Opinion: ‘Study drugs’ unnecessary trend on college campuses

Opinion: Study drugs unnecessary trend on college campuses

Kevin Griffin

 The use of “study drugs” has become a trend among college campuses as a way to maintain one’s concentration, and has become a staple in the modern education system.

Often, the names Adderall and Ritalin go hand-in-hand with the words “all nighter” and “procrastination.” But these are still prescription drugs used to treat clinical problems. Adderall itself is an addictive amphetamine, classified by the Drug Enforcement Agency as a Schedule II controlled substance, right alongside cocaine and opium.

According to the United Nations, “the U.S. produces and consumes about 85 percent of the world’s methylphenidate,” which is the active ingredient found in these drugs.

Normally, these drugs are prescribed to treat ADHD and ADD, which are essentially acronyms used to describe a typical person’s lack of attention as a fundamental, biological problem. The ease of scoring these drugs – even legally – has created a giant bubble of supply that simply perpetuates a growing idea that one can succeed academically with as little effort as possible.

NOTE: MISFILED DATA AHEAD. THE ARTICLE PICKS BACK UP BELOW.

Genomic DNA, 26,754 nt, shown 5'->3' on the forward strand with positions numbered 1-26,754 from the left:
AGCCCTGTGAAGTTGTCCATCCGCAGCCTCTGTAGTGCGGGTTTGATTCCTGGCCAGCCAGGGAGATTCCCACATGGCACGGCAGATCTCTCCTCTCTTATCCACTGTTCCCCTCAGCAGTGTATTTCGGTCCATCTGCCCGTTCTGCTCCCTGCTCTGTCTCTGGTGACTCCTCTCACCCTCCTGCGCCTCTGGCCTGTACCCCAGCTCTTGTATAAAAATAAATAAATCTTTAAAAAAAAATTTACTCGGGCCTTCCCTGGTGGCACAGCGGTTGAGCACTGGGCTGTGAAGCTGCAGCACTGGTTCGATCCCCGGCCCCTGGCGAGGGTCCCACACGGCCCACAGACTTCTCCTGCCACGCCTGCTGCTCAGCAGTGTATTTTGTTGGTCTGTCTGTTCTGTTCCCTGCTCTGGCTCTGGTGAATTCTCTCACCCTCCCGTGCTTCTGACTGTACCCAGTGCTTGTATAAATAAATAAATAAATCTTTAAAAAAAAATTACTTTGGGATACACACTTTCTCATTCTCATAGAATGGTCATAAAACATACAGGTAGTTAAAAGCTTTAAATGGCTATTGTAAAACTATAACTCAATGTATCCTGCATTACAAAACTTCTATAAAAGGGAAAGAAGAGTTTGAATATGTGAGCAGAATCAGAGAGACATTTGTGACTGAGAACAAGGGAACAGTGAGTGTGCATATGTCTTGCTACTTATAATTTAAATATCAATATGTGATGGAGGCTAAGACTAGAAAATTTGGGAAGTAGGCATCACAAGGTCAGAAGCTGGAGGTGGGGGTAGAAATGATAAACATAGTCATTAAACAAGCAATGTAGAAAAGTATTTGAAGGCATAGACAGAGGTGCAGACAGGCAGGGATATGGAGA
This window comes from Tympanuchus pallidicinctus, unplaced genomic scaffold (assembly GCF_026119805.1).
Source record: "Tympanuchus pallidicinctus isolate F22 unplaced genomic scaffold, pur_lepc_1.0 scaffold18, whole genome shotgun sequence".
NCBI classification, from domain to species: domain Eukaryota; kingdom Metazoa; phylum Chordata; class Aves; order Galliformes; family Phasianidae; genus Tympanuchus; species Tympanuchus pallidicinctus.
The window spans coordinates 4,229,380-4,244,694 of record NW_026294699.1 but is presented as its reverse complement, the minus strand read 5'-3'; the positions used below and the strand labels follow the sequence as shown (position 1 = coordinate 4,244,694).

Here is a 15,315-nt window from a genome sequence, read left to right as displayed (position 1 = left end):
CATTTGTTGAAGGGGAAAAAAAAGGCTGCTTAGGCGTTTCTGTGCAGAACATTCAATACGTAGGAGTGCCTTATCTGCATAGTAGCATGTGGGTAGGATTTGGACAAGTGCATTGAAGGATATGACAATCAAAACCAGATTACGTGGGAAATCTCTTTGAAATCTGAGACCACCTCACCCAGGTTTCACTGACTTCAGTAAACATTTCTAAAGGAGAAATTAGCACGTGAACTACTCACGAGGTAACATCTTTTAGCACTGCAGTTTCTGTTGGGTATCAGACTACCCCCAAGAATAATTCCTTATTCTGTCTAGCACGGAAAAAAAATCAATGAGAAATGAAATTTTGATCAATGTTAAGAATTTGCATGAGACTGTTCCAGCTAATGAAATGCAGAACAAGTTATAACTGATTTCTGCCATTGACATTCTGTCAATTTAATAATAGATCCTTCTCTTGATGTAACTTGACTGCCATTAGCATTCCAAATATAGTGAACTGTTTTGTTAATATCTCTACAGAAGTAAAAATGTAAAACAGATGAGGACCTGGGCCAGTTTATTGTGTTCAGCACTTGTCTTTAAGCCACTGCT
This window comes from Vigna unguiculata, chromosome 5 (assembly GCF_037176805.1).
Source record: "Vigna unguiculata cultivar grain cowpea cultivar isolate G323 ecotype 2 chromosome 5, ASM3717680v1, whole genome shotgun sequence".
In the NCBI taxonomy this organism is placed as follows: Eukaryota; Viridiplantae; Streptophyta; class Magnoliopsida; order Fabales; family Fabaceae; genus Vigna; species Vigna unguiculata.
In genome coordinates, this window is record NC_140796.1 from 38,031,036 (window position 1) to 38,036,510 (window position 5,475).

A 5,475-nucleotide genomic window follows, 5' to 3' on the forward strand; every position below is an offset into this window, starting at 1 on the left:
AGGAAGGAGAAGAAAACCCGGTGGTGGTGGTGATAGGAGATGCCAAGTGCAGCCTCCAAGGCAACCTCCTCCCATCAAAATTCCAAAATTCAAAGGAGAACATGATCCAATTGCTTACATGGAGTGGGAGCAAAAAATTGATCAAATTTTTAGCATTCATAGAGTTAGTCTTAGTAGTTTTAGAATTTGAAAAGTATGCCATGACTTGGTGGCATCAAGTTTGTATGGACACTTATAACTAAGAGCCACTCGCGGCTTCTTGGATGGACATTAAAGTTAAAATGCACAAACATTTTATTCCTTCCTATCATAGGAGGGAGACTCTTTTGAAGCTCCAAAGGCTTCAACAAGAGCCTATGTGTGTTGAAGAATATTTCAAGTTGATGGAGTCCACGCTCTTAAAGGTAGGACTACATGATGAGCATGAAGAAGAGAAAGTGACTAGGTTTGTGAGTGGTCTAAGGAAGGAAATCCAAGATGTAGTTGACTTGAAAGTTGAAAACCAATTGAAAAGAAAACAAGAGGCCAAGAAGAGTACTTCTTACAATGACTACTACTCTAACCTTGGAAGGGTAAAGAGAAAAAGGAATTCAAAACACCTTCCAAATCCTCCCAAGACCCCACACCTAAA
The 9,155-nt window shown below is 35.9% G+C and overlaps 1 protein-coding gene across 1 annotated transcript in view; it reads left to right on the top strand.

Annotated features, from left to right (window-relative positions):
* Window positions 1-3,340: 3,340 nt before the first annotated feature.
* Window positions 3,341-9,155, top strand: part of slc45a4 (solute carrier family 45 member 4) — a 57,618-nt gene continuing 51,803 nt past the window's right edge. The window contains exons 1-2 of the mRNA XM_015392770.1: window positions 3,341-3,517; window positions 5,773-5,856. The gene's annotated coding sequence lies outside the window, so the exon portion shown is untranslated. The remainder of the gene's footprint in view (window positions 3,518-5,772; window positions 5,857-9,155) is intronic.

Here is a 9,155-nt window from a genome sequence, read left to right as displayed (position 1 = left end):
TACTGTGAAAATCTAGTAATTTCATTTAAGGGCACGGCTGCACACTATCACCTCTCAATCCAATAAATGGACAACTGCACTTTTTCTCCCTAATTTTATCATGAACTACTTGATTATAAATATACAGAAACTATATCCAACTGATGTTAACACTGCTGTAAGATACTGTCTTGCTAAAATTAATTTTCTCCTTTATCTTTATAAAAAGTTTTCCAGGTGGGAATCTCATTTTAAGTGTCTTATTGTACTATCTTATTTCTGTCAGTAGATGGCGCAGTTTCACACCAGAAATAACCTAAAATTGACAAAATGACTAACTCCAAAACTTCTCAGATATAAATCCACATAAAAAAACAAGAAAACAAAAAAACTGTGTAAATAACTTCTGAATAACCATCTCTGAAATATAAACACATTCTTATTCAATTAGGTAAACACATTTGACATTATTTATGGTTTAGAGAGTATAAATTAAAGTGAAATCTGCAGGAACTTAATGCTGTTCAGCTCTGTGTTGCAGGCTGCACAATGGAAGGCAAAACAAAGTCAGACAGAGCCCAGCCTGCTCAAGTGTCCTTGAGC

Most students who attempt to obtain ADHD medicines are “likely to be symptom educated prior to evaluation,” according to a study by the American Psychological Association. This produces false positives in evaluations, which ultimately means easily obtained medication.

We’re placing our control in external forces while denying the greatest power we as humans possess: our minds.

The temptation clearly exists and will continue to as long as stress and pressure are a part of the academic schedule. And regardless of where the physical source of the drug problem begins, the larger picture is more an issue of principle.

Mikita, a freshman advertising major from Mooresville, is an opinion writer.